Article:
Do you know May’s social injustice office ‘doesn’t exist – and never will’

A new body promised by former Prime Minister Theresa May to tackle “deep-seated societal injustices” has never been convened and never will be.

The former prime minister’s pledge to create the Office for Tackling Injustices (OfTI) won praise from inequality campaigners, who said it was an important part of the battle to reduce opportunity disparities over race, gender, deprivation, sexuality and disability. The chair of the new office was also announced when May unveiled the plan last summer. May, who in her first speech as prime minister in July 2016 pledged to fight against “burning injustice”, said she wanted it to hold “government and wider society to account”.

However, more than eight months after May revealed the plan, the office has never been convened – with some of those involved believing it will never be established. Some said they had not received any contact about it since its unveiling. No budget or remit has ever been published or agreed. One of those hoping to work with the office said the lack of progress was “very frustrating”.

“It doesn’t exist – it is never going to exist,” said one person involved. “It has been thrown into the long grass. This was a big opportunity to find the evidence and act on it, but it is not being used. People involved in it have never even been told what the plan was. They have heard nothing. It is a shame because this agenda is important – there are huge issues around race, disability and gender that this would have helped.”

The OfTI was intended to work independently of the government, but with resources supplied by the Cabinet Office. It was to bring together the latest research and data to give a clear picture of the inequalities faced by different groups. It is a similar approach to the Race Disparity Audit, which highlighted the huge differences in life experiences and outcomes that ethnic minorities face compared with their white British counterparts.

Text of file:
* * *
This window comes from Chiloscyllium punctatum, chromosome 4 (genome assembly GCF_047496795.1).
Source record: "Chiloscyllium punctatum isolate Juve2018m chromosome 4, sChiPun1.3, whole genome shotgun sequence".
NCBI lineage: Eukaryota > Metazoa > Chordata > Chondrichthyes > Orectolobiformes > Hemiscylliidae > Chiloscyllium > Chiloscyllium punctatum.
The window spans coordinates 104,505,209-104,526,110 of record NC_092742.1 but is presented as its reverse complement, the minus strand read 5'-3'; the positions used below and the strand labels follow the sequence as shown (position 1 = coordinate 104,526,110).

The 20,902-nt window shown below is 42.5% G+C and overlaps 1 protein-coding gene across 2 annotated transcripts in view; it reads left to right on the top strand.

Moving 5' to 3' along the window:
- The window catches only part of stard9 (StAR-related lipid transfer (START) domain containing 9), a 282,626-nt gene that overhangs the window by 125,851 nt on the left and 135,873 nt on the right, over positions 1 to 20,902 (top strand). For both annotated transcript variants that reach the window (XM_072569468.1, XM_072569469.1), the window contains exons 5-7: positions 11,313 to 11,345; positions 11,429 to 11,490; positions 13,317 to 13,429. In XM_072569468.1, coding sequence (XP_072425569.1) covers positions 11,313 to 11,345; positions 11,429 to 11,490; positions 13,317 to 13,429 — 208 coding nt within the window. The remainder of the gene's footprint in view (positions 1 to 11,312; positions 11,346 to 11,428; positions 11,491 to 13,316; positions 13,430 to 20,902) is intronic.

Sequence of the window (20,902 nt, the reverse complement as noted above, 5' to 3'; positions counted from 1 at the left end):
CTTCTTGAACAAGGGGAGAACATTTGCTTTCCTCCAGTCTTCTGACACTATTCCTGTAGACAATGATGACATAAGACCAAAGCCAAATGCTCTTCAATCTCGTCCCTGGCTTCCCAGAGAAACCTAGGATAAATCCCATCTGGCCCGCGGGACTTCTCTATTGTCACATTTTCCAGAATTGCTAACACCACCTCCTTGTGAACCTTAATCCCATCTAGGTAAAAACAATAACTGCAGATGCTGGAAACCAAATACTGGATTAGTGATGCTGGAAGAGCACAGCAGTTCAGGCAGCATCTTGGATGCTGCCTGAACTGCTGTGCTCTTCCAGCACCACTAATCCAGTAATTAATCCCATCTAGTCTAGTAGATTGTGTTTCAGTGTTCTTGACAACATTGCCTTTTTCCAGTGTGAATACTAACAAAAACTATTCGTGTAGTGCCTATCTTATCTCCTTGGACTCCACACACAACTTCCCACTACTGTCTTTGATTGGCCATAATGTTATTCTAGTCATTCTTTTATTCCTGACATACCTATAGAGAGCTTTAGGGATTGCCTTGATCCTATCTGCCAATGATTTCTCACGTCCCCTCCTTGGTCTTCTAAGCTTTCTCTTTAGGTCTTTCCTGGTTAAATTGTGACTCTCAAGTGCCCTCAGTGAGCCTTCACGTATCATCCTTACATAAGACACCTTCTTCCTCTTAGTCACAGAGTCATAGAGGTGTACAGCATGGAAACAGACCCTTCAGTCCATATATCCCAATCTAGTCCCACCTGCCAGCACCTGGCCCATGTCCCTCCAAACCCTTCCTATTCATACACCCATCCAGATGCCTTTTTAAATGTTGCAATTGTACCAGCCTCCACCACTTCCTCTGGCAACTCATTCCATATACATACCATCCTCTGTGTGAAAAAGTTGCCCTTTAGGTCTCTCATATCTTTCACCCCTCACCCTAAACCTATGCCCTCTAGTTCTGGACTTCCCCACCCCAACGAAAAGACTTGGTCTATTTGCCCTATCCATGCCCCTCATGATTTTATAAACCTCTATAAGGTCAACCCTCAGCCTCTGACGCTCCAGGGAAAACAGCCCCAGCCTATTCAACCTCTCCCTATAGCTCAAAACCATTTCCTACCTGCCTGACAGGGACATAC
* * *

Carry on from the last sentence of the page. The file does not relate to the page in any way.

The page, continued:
However, the new office was always derided by many Tories and Whitehall insiders, who regarded it as nothing more than a desperate attempt by May to preserve any kind of legacy after a premiership dominated by a failure to break the Brexit gridlock.

Baroness Ruby McGregor-Smith, the former business executive who was to chair the new office, said she was not surprised that the office had not yet been formed. She said that the coronavirus crisis meant it was right that resources were directed elsewhere, but urged the government to return to the idea at the right time.

“I’m passionate about equality in the UK and I’m really keen for OfTI to go ahead. It isn’t surprising because of the demands around Europe, and now Covid-19, that this hasn’t kicked off. After Covid-19 has passed, we should look at picking it back up, but not until then. Being equal, and having no disadvantage because of your background, is important to anybody. After Covid-19 has passed, this agenda will matter more than ever.”

The office won significant backing at the time of its launch. Ruth Hunt, the former chief executive of Stonewall, said it would “give us a clearer picture of the barriers and better enable us to act against the discrimination LGBT people still face”.

Simon Woolley, director of Operation Black Vote (who was made a life peer in May’s resignation honours list), said the new office would assess the government’s progress towards social justice in the same way that the Office for Budget Responsibility acts as an independent watchdog over the public finances. “I believe it will become a shining beacon,” he said, adding it would be “a powerful bulwark for change”.

A government spokesperson said: “The government is considering how best to take forward the work of the Office for Tackling Injustices in the light of the new domestic priorities. We are absolutely committed to ensuring that everyone, regardless of their backgrounds, has the support they need.

“We will tackle prejudice, racism and discrimination and address the complex reasons why some groups do less well at school, earn less at work, or are more likely to be victims of crime and have committed to investing at least £90m to reduce youth employment disparities.”

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